Written by: Tim Edison

Updated: January 5, 2024

Complete Guide to Nero d’Avola Wine | Wine 101

Nero d’Avola, also known as Calabrese, comes from the southern Italian island of Sicily.

Rightfully dubbed Sicily’s “king of red wines,” it’s a wine known for its deep, bold fruit flavor, rich structure, and age-worthiness. 

From soft and approachable to intense and intensely flavorful, Nero d’Avola is a deliciously versatile wine for any occasion. 

This guide to Nero d’Avola will cover everything you need to know, from its best growing regions to its serving suggestions and food pairings. And, of course, plenty of awesome recommendations.


Characteristics of Nero d’Avola

Nero d’Avola is a medium to full-bodied, dry red wine made almost entirely on the island of Sicily in southern Italy.

Its name translates to “black of Avola,” referring to the grape's black skin and the town of Avola, where the grape was believed to have originated. 

Wines made from the Nero d’Avola grape tend to be bold and full of flavor, with rich notes of blackberry, black cherry, spices, licorice, and chocolate. It can be found as a single varietal or blended with either native Sicilian or more common grapes.

Nero d’Avola is almost always aged in oak, which helps to round out the richness of the wine and mellow its tannins.

Many examples of this wine are fit for aging, allowing the tannins to soften and adding flavors of baking spices, chocolate, and earth over time. 

A Sicilian vineyard near Etna


Nero d’Avola Tasting Notes

Nero d’Avola is medium to full in body, medium to full in acidity, and medium to high in alcohol, usually around 13.5-15%.

It’s often compared to Cabernet Sauvignon, as the two have like-minded structures and flavors of dark fruit, spice, and tobacco. 

As mentioned earlier, Nero d’Avola may be found as a single varietal or as a blend along with native and or common varietals. When blended, these wines tend to be fuller in body with more nuanced layers of dark fruit flavors. 

The best examples of Nero d’Avola come from the southeastern corner of Sicily, where the warm and dry Mediterranean climate makes for plush wines with supple tannins.

That said, cooler regions of Sicily can also make delicious wines known more for their easy drinking and fruity flavors, reminiscent of Pinot Noir

In general, Nero d’Avola can be expected to have flavors and aromas of black cherry, plum, licorice, tobacco, and chili pepper.

Its similarities to bold red varietals such as Cabernet and Syrah make it a creative swap and an excellent food pairing wine. 


How is Nero d’Avola Served?

Nero d’Avola is best served at room temperature, around 60°-65°F in an oversized or Bordeaux glass, so that aroma can develop as the wine aerates. A standard red wine glass will do just fine if you don't have an oversized glass.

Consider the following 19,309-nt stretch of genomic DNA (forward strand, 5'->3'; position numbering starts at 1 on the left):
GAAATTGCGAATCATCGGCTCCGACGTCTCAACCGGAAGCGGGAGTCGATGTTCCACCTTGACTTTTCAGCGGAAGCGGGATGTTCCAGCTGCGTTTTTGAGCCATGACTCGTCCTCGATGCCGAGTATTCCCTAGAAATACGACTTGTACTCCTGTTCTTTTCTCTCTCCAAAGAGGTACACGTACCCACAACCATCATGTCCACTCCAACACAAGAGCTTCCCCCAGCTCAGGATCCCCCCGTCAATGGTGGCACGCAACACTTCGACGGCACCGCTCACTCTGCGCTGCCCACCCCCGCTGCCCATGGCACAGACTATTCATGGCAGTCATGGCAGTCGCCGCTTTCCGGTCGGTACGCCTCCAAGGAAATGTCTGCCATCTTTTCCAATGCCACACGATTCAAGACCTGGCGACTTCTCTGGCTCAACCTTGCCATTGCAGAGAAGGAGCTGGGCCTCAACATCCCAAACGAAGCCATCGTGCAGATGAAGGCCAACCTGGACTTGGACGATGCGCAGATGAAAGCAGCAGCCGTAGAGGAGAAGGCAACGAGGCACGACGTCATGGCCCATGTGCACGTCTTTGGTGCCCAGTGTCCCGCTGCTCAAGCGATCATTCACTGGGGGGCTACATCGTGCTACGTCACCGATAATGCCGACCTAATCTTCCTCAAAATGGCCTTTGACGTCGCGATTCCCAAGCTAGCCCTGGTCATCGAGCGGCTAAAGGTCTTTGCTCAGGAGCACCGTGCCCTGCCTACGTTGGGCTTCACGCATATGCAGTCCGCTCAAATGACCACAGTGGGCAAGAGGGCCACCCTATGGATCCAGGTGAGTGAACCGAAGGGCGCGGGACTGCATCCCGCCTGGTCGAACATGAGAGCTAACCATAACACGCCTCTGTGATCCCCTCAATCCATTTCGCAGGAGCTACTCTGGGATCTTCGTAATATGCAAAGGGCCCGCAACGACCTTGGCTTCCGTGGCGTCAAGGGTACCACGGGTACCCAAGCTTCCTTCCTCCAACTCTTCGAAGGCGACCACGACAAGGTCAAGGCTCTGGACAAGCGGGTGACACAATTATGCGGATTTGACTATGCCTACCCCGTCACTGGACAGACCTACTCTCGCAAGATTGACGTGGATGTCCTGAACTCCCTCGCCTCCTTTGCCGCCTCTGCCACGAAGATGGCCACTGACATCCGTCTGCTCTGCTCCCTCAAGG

Decanting for at least one hour is ideal for unwinding those tight tannins and revealing a more delicate bouquet and fruity flavor. 


The Nero d’Avola Grape

Nero d’Avola originated in Sicily and has found nearly all of its success within those bounds. It supposedly originated in the town of Avola, located in the province of Syracuse in southern Sicily. 

Upon its discovery, Nero d’Avola was prized for its dark color and was mostly used as a blending grape. It wasn’t until the last several decades that producers recognized the grape’s potential as a single varietal. As a result, today, it is commonly found as a single varietal or the starring role in blends. 

Nero d’Avola is Sicily’s most widely produced red grape, thanks to the region’s consistent heat, dry weather, and fertile soil. It’s a wine prized for its vibrant color, drinkability, juiciness, and versatility.  


Notable Regions for Nero d’Avola

Nero d’Avola is almost entirely grown in Sicily's southern and southeastern parts, known for its dry Mediterranean climate and fertile soil.

Each subregion produces a style of Nero d’Avola that is unique to its growing region. 


Noto, Sicily

Location on the southeastern coast of Sicily, Noto is known for producing some of the highest-quality Nero d’Avola wines.

Wines from this region are prized for being full-bodied and complex, with an excellent balance of tannins and acidity. 

Expect Nero d’Avola from this region to be rich with black cherry, blackberry, tobacco, and chili pepper flavors. 


Siracusa, Sicily

Located in the province where Nero d’Avola was believed to have originated, wines made on Sicily’s eastern coast are known for being full-bodied, deeply flavorful, and dutifully age-worthy.

Expect deeply colored wines with brooding flavors of blackberry, prune, tobacco, and baking spices. 


Vittoria, Sicily

This is Sicily’s most notable growing region for producing fruit-forward and easy-drinking Nero d’Avola.